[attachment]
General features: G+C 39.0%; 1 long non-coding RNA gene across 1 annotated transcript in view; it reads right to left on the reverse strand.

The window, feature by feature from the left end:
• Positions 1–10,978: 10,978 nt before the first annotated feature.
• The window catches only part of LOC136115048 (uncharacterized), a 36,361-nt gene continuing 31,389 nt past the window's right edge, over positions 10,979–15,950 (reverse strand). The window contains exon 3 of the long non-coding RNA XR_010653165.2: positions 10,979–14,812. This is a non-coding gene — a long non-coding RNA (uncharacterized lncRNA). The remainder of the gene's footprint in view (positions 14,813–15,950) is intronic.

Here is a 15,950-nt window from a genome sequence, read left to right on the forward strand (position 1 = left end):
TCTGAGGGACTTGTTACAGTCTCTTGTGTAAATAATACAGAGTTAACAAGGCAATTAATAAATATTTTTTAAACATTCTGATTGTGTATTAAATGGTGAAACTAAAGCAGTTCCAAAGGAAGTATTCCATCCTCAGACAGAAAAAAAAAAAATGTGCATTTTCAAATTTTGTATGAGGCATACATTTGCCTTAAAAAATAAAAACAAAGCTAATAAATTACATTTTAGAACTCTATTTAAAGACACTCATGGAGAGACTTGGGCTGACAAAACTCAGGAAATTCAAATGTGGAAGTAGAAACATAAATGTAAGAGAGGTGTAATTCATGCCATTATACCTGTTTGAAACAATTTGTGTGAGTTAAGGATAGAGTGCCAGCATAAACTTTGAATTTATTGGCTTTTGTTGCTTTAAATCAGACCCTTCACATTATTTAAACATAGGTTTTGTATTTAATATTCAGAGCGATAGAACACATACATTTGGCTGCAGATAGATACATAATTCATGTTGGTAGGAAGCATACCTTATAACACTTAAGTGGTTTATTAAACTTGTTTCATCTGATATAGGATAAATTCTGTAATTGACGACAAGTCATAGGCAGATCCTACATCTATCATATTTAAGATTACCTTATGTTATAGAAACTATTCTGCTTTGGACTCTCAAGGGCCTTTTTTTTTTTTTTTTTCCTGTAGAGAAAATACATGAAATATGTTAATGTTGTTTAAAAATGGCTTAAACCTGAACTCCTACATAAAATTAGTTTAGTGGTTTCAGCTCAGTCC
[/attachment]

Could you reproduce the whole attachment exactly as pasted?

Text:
General features: G+C 39.0%; 1 long non-coding RNA gene across 1 annotated transcript in view; it reads right to left on the reverse strand.

The window, feature by feature from the left end:
• Positions 1–10,978: 10,978 nt before the first annotated feature.
• The window catches only part of LOC136115048 (uncharacterized), a 36,361-nt gene continuing 31,389 nt past the window's right edge, over positions 10,979–15,950 (reverse strand). The window contains exon 3 of the long non-coding RNA XR_010653165.2: positions 10,979–14,812. This is a non-coding gene — a long non-coding RNA (uncharacterized lncRNA). The remainder of the gene's footprint in view (positions 14,813–15,950) is intronic.

Here is a 15,950-nt window from a genome sequence, read left to right on the forward strand (position 1 = left end):
TCTGAGGGACTTGTTACAGTCTCTTGTGTAAATAATACAGAGTTAACAAGGCAATTAATAAATATTTTTTAAACATTCTGATTGTGTATTAAATGGTGAAACTAAAGCAGTTCCAAAGGAAGTATTCCATCCTCAGACAGAAAAAAAAAAAATGTGCATTTTCAAATTTTGTATGAGGCATACATTTGCCTTAAAAAATAAAAACAAAGCTAATAAATTACATTTTAGAACTCTATTTAAAGACACTCATGGAGAGACTTGGGCTGACAAAACTCAGGAAATTCAAATGTGGAAGTAGAAACATAAATGTAAGAGAGGTGTAATTCATGCCATTATACCTGTTTGAAACAATTTGTGTGAGTTAAGGATAGAGTGCCAGCATAAACTTTGAATTTATTGGCTTTTGTTGCTTTAAATCAGACCCTTCACATTATTTAAACATAGGTTTTGTATTTAATATTCAGAGCGATAGAACACATACATTTGGCTGCAGATAGATACATAATTCATGTTGGTAGGAAGCATACCTTATAACACTTAAGTGGTTTATTAAACTTGTTTCATCTGATATAGGATAAATTCTGTAATTGACGACAAGTCATAGGCAGATCCTACATCTATCATATTTAAGATTACCTTATGTTATAGAAACTATTCTGCTTTGGACTCTCAAGGGCCTTTTTTTTTTTTTTTTTCCTGTAGAGAAAATACATGAAATATGTTAATGTTGTTTAAAAATGGCTTAAACCTGAACTCCTACATAAAATTAGTTTAGTGGTTTCAGCTCAGTCC